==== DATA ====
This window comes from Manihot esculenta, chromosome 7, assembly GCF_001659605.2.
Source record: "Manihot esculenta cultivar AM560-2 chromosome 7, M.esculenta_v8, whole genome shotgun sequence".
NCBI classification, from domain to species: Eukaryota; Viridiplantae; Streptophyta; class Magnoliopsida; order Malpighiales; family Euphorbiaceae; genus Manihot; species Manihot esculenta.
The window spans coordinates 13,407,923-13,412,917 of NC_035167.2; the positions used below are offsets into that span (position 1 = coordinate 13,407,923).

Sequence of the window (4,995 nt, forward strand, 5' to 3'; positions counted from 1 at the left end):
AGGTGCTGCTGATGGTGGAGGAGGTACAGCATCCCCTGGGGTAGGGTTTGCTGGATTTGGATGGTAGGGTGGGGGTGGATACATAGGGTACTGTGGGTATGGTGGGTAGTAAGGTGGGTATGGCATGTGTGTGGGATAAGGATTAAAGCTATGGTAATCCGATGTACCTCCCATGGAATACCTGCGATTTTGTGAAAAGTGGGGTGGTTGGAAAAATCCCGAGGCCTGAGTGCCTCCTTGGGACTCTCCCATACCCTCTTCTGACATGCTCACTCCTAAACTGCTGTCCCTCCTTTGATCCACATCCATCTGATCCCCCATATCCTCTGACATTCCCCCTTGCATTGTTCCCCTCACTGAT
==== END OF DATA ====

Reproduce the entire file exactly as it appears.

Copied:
This window comes from Manihot esculenta, chromosome 7, assembly GCF_001659605.2.
Source record: "Manihot esculenta cultivar AM560-2 chromosome 7, M.esculenta_v8, whole genome shotgun sequence".
NCBI classification, from domain to species: Eukaryota; Viridiplantae; Streptophyta; class Magnoliopsida; order Malpighiales; family Euphorbiaceae; genus Manihot; species Manihot esculenta.
The window spans coordinates 13,407,923-13,412,917 of NC_035167.2; the positions used below are offsets into that span (position 1 = coordinate 13,407,923).

Sequence of the window (4,995 nt, forward strand, 5' to 3'; positions counted from 1 at the left end):
AGGTGCTGCTGATGGTGGAGGAGGTACAGCATCCCCTGGGGTAGGGTTTGCTGGATTTGGATGGTAGGGTGGGGGTGGATACATAGGGTACTGTGGGTATGGTGGGTAGTAAGGTGGGTATGGCATGTGTGTGGGATAAGGATTAAAGCTATGGTAATCCGATGTACCTCCCATGGAATACCTGCGATTTTGTGAAAAGTGGGGTGGTTGGAAAAATCCCGAGGCCTGAGTGCCTCCTTGGGACTCTCCCATACCCTCTTCTGACATGCTCACTCCTAAACTGCTGTCCCTCCTTTGATCCACATCCATCTGATCCCCCATATCCTCTGACATTCCCCCTTGCATTGTTCCCCTCACTGAT